It is midnight, and my husband is snoring (very) loudly beside me. I have tucked him into bed with an eye mask and ear plugs, and I try to type as loudly as I can. The laptop screen is fully lit up, and the table light is on. We are practicing for next week when we move to the second stop in our explorations (a/k/a studies for the Frenchman.) In Montpellier, we have had a spacious apartment with a bedroom, separate bathroom and toilet, kitchen, and living room. In Toulouse we likely will be living in a studio apartment the size of our current bedroom, or roughly 24 sq meters, and that is the large option. The other option is 15 sq meters, or a little more than 150 sq feet, a size not even considered legal for living in many U.S. cities. We measured out the space today, the Frenchman lying on the floor. “So, it’ll be about one and a half of me wide,” he exclaimed from where he lay. “You were the one that wanted to live in Europe, Jess!” he reminded me. Worried is the emotion that comes to mind. I, too, am going to need earplugs, ones made for jet engine workers.
Though our apartment life in Montpellier has not been bliss (broken lights, lack of blankets, a nonworking oven, broken shower head, leaking hot water heater, and a cockroach infestation) it all seems quite preferable to the thought of living in a bedroom. Truthfully, I am sad to be leaving Montpellier next week. Our month here has flown by, and there is still so much left to explore.
We have been working our way through the Michelin Green Guide for the region – Le Guide Vert Langeudoc Roussillon. In addition to praising the apartment’s size, it has a sizable library as well full of French novels and books about the area. The Green Guide is the best of the library finds.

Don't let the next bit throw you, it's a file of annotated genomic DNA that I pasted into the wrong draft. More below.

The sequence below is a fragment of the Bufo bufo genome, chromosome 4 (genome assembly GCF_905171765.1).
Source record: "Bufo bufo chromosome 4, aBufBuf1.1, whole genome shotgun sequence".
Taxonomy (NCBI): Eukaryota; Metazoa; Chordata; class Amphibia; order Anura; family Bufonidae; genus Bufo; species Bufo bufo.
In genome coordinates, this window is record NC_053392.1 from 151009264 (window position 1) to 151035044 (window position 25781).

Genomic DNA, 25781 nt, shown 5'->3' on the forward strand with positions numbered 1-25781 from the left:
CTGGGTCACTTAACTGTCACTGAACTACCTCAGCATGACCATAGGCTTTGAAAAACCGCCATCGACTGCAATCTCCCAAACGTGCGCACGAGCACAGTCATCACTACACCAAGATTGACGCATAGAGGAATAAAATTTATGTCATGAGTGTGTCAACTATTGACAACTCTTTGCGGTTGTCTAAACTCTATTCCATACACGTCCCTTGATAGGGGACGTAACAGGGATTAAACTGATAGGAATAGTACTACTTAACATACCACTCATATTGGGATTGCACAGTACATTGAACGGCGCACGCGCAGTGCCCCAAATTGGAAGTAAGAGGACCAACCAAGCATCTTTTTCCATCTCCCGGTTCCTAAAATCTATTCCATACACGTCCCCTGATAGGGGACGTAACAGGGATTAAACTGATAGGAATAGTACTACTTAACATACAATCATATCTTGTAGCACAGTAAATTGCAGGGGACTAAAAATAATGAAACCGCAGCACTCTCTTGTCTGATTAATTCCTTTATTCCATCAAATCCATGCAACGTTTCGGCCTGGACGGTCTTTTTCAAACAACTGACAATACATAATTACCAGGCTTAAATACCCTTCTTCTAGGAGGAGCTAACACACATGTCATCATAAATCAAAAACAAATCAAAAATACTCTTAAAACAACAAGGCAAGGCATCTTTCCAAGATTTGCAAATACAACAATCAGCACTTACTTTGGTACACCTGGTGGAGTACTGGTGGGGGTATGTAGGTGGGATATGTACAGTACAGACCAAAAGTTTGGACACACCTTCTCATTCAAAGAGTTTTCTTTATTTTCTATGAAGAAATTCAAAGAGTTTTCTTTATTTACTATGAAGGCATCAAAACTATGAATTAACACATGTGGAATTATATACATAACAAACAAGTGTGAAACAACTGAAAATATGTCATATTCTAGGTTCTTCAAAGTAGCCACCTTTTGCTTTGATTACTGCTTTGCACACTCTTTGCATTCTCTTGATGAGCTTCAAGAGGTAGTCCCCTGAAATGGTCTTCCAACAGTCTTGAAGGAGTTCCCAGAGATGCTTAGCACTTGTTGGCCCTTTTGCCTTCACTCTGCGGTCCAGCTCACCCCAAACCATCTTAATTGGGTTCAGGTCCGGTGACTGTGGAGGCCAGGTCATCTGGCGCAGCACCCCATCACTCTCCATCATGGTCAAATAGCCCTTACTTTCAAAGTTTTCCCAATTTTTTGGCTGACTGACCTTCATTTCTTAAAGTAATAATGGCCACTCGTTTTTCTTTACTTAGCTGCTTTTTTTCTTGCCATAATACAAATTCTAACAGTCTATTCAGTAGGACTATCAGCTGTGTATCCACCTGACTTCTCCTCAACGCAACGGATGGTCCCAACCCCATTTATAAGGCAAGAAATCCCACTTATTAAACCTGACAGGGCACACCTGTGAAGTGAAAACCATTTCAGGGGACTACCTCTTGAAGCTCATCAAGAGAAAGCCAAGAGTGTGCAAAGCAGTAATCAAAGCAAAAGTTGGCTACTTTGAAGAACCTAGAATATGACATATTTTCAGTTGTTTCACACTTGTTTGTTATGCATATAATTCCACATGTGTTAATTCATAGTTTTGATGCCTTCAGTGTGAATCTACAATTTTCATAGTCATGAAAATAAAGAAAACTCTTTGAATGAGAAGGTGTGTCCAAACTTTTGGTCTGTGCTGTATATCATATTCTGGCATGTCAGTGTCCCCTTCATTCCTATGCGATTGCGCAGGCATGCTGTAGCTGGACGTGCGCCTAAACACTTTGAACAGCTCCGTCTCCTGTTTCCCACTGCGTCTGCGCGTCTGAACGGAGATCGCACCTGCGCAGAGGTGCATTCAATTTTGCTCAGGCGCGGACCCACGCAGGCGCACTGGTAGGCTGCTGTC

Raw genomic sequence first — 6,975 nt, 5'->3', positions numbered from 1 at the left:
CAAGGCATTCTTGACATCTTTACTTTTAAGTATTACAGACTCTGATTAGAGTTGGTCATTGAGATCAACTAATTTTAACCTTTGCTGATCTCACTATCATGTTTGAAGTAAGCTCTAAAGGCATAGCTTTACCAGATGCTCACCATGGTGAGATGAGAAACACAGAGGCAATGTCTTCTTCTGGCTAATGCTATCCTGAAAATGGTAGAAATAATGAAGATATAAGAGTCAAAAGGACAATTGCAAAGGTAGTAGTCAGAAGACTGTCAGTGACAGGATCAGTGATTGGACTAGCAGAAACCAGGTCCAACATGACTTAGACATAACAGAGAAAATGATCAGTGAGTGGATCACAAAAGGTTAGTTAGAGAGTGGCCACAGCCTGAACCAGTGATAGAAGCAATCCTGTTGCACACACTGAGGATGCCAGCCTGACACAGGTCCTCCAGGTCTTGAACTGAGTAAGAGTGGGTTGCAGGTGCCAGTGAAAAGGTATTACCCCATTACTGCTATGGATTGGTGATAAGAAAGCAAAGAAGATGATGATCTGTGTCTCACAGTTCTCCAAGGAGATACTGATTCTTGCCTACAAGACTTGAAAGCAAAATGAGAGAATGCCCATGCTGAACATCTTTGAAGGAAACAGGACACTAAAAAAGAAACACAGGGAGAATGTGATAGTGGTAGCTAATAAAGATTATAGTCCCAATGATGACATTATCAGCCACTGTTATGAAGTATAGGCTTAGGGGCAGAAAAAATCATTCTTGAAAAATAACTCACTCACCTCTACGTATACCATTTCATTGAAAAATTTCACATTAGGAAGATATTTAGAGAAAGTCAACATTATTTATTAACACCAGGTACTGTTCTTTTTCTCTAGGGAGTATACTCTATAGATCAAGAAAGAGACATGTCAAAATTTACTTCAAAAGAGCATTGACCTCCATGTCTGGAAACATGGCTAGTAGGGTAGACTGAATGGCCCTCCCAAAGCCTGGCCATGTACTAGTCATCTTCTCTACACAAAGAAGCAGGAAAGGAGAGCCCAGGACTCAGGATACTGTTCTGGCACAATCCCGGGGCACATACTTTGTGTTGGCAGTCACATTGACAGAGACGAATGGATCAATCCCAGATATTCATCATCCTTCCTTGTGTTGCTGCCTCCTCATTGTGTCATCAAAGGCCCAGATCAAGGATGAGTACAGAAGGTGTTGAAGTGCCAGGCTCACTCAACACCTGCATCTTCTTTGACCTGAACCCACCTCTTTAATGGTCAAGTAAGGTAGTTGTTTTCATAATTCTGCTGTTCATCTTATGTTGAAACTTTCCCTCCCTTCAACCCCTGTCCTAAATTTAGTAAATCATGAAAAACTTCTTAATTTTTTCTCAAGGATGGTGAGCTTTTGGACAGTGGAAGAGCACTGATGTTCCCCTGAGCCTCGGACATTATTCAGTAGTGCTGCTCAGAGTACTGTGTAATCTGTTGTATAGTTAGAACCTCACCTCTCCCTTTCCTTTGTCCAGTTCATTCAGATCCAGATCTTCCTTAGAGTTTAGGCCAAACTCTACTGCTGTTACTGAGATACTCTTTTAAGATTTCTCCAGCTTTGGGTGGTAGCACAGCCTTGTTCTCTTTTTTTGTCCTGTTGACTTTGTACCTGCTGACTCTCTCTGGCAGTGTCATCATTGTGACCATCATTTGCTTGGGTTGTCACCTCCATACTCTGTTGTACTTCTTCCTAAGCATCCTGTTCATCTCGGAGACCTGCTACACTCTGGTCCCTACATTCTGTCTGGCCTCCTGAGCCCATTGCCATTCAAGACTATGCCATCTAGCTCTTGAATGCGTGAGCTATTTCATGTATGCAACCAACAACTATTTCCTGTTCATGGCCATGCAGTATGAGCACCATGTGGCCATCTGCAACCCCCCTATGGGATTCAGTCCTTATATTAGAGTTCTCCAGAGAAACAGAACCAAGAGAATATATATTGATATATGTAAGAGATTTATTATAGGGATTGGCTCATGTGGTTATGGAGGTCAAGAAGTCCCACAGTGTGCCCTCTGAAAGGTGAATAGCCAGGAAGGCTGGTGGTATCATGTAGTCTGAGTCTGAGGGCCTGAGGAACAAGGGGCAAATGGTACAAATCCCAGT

It points out the best sites in the area, categorizing them as Worth the Trip, Merits a Detour, Interesting, and Another Site Described in the Guide. In our department, Herault, we have the following points of interest:
- Worth the Trip: Clamouse, Les Demoiselles, and Cirque de Navacelles (right on the border)
- Merits a Detour: Montpellier, Pic St-Loup, Cirque de Moureze, Pezenas, Oppidum d’Enserune, and St-Guilhem-le-Desert
St-Guilhem-le-Desert is also listed as one of the Herault department’s most beautiful villages <<Les Plus Belles Villages de France>> together with Minerve and Olargues. So far we have explored Clamouse, Cirque de Navacelles, Montpellier, and St-Gilhem-le-Desert (Well, we tried to explore St-Guilhem-le-Desert); and I will be attempting to navigate to Les Demoiselles and Olargues before we leave.
Beautiful and village are terms that form some of the central themes of my explorations, so armed with my Green Guide, I drug the Frenchman and his classmates on a supposed trip to St-Guilhem-le-Desert our first weekend in town, only we did not quite make it to the village.
St-Guilhem-le-Desert really should be separated into three distinct sites in any traveler’s agenda: Clamouse, Pont du Diable and St-Guilhem-le-Desert. Siren-like (or perhaps devil-like) and stunning should be used to describe the neon green waters of the Herault river running underneath the Pont du Diable or Bridge of the Devil.
The Pont is the first point of interest in the area that one comes to. Between it and the village of St-Guilhem-le-Desert, located 4Km north, is Clamouse. The waters of the Herault River captured us and drew us in, and, as we lingered by the shore, swam until we lost feeling in our fingers, and drank our river-chilled wine we forgot about the village . . . and the very few return buses to Montpellier. (The buses seem to be both a facilitator and hinderance to full exploration as only one or two buses run the full line lengths to or from Montpellier to the sites of exploration each day, typically limiting a day trip to 5 – 6 hours of exploration.)
The Pont is one of three bridges along its particular section of the Herault Gorge and is the southern most. Built in the 11th century, it provided a means of traversing the river for the monks living at Aniane and St-Guilhem-le-Desert. It now is limited to foot traffic, and a newer bridge has been built above it for automobiles. Above it still is an aqueduct.
Later this week I plan to return and, resisting the draw of the water, take the bus all the way to the village. I may even make like a monk and hike part of the monastery trail. Only seven days of exploring Montpellier and having the option of either a bed or a couch for sitting remain!